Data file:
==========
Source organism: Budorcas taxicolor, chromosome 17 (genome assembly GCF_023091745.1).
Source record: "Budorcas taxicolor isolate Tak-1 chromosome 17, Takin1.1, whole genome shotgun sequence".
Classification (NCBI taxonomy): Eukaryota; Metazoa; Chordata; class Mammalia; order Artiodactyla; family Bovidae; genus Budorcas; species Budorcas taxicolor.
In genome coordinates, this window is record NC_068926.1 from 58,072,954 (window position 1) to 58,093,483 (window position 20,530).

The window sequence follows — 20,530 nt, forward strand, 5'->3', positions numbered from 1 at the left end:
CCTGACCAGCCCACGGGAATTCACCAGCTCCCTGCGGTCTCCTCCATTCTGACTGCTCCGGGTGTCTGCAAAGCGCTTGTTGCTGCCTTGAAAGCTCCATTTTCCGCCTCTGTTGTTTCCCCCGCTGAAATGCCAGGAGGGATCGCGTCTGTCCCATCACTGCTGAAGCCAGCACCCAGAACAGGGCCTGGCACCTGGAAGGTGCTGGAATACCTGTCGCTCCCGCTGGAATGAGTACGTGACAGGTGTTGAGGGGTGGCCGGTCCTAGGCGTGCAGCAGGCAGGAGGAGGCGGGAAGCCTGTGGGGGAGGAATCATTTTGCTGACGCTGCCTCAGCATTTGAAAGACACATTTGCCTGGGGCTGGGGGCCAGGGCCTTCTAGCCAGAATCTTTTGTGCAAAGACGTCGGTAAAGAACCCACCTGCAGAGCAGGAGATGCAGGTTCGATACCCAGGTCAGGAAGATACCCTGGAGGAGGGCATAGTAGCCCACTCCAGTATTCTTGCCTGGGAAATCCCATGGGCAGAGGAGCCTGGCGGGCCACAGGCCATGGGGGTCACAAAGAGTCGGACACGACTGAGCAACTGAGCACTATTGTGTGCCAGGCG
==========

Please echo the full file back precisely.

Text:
Source organism: Budorcas taxicolor, chromosome 17 (genome assembly GCF_023091745.1).
Source record: "Budorcas taxicolor isolate Tak-1 chromosome 17, Takin1.1, whole genome shotgun sequence".
Classification (NCBI taxonomy): Eukaryota; Metazoa; Chordata; class Mammalia; order Artiodactyla; family Bovidae; genus Budorcas; species Budorcas taxicolor.
In genome coordinates, this window is record NC_068926.1 from 58,072,954 (window position 1) to 58,093,483 (window position 20,530).

The window sequence follows — 20,530 nt, forward strand, 5'->3', positions numbered from 1 at the left end:
CCTGACCAGCCCACGGGAATTCACCAGCTCCCTGCGGTCTCCTCCATTCTGACTGCTCCGGGTGTCTGCAAAGCGCTTGTTGCTGCCTTGAAAGCTCCATTTTCCGCCTCTGTTGTTTCCCCCGCTGAAATGCCAGGAGGGATCGCGTCTGTCCCATCACTGCTGAAGCCAGCACCCAGAACAGGGCCTGGCACCTGGAAGGTGCTGGAATACCTGTCGCTCCCGCTGGAATGAGTACGTGACAGGTGTTGAGGGGTGGCCGGTCCTAGGCGTGCAGCAGGCAGGAGGAGGCGGGAAGCCTGTGGGGGAGGAATCATTTTGCTGACGCTGCCTCAGCATTTGAAAGACACATTTGCCTGGGGCTGGGGGCCAGGGCCTTCTAGCCAGAATCTTTTGTGCAAAGACGTCGGTAAAGAACCCACCTGCAGAGCAGGAGATGCAGGTTCGATACCCAGGTCAGGAAGATACCCTGGAGGAGGGCATAGTAGCCCACTCCAGTATTCTTGCCTGGGAAATCCCATGGGCAGAGGAGCCTGGCGGGCCACAGGCCATGGGGGTCACAAAGAGTCGGACACGACTGAGCAACTGAGCACTATTGTGTGCCAGGCG